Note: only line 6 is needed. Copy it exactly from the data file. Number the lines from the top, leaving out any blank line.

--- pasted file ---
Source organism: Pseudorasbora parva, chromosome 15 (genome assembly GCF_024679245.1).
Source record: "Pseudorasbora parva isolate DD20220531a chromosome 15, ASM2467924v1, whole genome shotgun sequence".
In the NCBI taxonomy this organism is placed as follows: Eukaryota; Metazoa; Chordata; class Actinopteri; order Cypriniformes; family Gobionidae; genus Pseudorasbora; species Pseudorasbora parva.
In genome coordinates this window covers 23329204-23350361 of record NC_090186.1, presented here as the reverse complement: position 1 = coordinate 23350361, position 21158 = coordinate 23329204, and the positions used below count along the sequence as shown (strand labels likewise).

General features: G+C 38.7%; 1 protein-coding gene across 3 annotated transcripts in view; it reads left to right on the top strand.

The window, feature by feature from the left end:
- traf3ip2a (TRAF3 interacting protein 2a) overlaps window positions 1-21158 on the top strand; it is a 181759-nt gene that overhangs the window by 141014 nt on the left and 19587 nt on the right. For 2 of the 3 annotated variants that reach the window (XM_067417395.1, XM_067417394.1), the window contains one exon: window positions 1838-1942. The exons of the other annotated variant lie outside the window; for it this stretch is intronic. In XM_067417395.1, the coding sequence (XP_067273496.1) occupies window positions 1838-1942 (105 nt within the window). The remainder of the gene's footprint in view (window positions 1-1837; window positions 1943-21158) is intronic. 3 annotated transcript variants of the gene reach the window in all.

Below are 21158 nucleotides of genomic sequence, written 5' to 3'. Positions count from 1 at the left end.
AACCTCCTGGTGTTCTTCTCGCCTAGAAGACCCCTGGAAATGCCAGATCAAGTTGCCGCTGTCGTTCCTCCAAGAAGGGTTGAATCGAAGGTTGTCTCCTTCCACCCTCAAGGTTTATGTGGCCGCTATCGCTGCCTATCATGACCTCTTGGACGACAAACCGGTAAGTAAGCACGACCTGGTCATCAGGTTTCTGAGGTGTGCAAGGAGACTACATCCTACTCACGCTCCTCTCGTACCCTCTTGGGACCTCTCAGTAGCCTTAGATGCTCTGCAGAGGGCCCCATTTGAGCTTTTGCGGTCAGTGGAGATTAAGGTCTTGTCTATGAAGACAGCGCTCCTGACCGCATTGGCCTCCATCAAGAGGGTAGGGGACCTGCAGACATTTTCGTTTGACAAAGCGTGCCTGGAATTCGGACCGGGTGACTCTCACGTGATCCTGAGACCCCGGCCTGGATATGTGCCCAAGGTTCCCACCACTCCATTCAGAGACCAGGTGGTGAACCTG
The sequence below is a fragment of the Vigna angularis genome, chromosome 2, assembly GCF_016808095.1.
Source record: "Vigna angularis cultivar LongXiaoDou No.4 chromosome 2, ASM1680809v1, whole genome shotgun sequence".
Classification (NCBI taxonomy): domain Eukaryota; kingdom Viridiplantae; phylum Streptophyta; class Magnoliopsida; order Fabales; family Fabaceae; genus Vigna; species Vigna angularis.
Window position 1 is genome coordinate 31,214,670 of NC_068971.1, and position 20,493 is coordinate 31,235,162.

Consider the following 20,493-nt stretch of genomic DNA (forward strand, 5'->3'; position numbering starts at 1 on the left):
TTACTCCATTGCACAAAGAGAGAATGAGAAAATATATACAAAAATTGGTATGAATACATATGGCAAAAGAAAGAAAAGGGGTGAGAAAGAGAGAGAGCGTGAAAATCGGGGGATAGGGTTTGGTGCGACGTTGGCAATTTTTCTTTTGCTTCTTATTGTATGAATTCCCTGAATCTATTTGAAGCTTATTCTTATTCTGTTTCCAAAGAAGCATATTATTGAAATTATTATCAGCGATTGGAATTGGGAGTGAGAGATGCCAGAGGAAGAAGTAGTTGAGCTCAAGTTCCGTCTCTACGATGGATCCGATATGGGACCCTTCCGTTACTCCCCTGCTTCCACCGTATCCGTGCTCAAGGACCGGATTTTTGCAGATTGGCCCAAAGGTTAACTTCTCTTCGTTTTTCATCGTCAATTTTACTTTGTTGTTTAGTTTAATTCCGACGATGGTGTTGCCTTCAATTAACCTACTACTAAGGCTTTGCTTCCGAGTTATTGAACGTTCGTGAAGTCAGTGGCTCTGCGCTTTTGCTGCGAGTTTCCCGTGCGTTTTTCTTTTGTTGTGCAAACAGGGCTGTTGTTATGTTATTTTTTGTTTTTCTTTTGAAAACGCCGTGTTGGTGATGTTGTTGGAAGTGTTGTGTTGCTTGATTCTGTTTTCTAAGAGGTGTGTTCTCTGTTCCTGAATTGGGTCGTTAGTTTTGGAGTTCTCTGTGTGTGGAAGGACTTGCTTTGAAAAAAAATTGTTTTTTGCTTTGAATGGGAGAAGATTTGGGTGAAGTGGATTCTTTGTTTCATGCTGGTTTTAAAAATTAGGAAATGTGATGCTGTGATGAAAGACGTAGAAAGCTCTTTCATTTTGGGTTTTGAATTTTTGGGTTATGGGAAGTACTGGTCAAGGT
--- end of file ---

The window, feature by feature from the left end: